UMATILLA COUNTY, Oregon - At one time the Umatilla Chemical Depot required fingerprint security access and all workers on site carried gas masks. If you pulled out a camera, heavily armed guards would have you on the ground in seconds.
These days security is a bit more lax and for the very first time they let us take our cameras inside for a look.
"Rockets, projectiles, bombs, spray tanks," Closure Decommissioning Manager Lance Pappas described some of the weapons the disposal facility dealt with.
The Depot has been around since the 1940's. 1,000 igloos stored weapons for the military, most of which were considered conventional. However, after the Gulf War, Oregon became one of seven places in the U.S. to house more dangerous weapons.
"Behind us is what we call the K Block. That's the storage area where all the chemical munitions were kept until they moved here to the processing plant," said Protocol Manager Hal McCune.
220,000 munitions containing the highly toxic agents GB and VX were destroyed at the disposal facility, starting in 2004. Almost 4,000 tons of mustard, a blistering agent, were also incinerated.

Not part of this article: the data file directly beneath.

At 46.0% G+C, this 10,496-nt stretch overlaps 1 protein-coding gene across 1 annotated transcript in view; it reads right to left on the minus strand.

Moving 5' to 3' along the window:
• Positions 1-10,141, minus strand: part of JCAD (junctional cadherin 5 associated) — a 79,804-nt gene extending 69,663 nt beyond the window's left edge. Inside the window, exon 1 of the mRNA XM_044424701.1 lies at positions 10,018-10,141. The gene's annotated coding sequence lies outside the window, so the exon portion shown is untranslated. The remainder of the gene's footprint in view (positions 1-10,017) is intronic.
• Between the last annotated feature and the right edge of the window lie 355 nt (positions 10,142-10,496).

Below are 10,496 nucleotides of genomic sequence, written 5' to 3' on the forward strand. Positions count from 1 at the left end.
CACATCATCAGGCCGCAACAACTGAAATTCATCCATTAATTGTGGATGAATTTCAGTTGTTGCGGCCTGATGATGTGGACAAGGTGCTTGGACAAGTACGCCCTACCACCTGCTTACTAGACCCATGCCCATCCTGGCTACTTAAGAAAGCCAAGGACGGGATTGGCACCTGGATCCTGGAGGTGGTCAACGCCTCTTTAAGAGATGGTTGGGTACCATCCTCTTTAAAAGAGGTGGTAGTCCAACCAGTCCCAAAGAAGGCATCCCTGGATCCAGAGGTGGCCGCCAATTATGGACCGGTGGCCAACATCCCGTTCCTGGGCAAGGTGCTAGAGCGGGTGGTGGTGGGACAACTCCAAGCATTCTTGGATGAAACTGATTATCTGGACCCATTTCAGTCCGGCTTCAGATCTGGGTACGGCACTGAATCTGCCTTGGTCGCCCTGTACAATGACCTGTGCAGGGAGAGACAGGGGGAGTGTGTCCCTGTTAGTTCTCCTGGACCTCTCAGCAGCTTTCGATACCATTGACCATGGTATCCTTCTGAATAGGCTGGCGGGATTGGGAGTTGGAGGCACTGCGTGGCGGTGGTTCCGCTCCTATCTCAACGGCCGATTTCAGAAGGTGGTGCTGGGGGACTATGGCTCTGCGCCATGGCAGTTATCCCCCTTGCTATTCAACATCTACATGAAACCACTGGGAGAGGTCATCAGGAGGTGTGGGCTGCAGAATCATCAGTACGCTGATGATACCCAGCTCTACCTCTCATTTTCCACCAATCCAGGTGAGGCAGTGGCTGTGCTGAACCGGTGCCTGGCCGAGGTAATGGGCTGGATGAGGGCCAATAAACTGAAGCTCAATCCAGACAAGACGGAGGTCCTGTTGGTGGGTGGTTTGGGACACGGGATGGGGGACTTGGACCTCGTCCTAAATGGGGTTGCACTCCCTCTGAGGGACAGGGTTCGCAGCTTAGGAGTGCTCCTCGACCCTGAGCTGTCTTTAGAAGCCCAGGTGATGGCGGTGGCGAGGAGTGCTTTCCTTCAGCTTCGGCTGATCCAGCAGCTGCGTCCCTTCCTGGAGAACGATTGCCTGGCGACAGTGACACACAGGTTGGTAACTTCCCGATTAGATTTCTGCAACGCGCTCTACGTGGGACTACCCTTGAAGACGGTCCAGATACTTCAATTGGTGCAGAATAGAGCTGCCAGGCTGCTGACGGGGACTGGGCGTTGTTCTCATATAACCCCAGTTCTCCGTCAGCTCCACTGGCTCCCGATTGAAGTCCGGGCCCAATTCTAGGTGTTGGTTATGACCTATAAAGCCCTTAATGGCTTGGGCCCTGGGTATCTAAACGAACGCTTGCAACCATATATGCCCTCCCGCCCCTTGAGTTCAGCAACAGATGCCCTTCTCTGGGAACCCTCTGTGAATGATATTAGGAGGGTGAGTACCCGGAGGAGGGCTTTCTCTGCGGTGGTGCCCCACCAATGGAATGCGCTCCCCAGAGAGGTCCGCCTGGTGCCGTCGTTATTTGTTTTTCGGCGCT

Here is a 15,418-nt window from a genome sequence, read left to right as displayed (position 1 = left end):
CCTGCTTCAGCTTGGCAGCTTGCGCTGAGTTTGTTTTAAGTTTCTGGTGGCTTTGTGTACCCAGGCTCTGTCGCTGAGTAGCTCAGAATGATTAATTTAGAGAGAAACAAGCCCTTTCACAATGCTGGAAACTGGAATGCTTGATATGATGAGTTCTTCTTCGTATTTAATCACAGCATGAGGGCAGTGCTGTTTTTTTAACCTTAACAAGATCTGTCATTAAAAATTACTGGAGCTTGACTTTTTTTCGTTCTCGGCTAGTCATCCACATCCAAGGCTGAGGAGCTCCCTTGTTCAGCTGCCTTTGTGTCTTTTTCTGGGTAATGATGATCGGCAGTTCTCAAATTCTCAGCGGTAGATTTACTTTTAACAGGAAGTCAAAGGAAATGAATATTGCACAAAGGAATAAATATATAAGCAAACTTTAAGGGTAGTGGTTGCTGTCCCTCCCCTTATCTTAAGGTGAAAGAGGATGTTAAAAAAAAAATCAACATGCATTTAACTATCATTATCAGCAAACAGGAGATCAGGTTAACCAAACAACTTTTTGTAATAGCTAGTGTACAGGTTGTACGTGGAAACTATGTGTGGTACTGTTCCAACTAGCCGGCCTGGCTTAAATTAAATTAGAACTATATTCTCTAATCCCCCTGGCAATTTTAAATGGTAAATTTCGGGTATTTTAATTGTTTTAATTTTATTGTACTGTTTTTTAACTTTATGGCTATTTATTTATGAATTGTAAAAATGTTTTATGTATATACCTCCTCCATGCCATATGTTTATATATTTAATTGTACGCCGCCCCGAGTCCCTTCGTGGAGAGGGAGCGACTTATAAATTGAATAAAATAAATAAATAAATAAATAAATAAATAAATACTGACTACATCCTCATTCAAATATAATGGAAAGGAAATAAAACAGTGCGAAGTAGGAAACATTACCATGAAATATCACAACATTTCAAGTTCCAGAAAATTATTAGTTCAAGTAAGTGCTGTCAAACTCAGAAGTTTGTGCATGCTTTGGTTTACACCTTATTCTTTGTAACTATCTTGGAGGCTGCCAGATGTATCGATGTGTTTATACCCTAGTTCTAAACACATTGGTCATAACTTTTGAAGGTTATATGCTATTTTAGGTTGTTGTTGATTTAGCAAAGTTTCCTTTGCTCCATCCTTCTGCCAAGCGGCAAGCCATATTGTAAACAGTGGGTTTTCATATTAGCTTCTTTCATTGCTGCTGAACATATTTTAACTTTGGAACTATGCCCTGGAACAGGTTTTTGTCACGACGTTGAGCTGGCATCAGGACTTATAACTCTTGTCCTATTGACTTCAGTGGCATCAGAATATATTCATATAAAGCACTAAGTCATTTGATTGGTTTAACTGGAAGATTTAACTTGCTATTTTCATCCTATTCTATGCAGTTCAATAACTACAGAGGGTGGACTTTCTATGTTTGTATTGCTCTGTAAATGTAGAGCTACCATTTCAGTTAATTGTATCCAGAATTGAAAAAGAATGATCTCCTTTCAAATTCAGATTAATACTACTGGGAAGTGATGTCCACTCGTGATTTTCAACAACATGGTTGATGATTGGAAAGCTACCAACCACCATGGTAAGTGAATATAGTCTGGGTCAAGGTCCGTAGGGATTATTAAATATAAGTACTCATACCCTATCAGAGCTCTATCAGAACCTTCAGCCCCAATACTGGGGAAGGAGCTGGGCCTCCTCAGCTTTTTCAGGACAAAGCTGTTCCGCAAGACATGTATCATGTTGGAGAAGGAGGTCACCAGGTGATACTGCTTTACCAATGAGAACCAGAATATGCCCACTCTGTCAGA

"You'll see a lot of activity around here right now. They're doing a lot of the mechanical and electrical isolation so we can start that work," Pappas said.
"End of an era. It's kind of bittersweet. I mean it's great to say we've accomplished the mission, we've destroyed the munitions, they're gone and that's good for Oregon, good for the nation but it's sad to see people leave we've worked with for years," McCune said.
At the height of the processing, 830 workers bustled about the campus. Several reductions have left the current staff at 270 people. Next month, another 100 will be let go.
Demolition of the processing facility is set to begin in mid-August and the area should be leveled by March of 2014.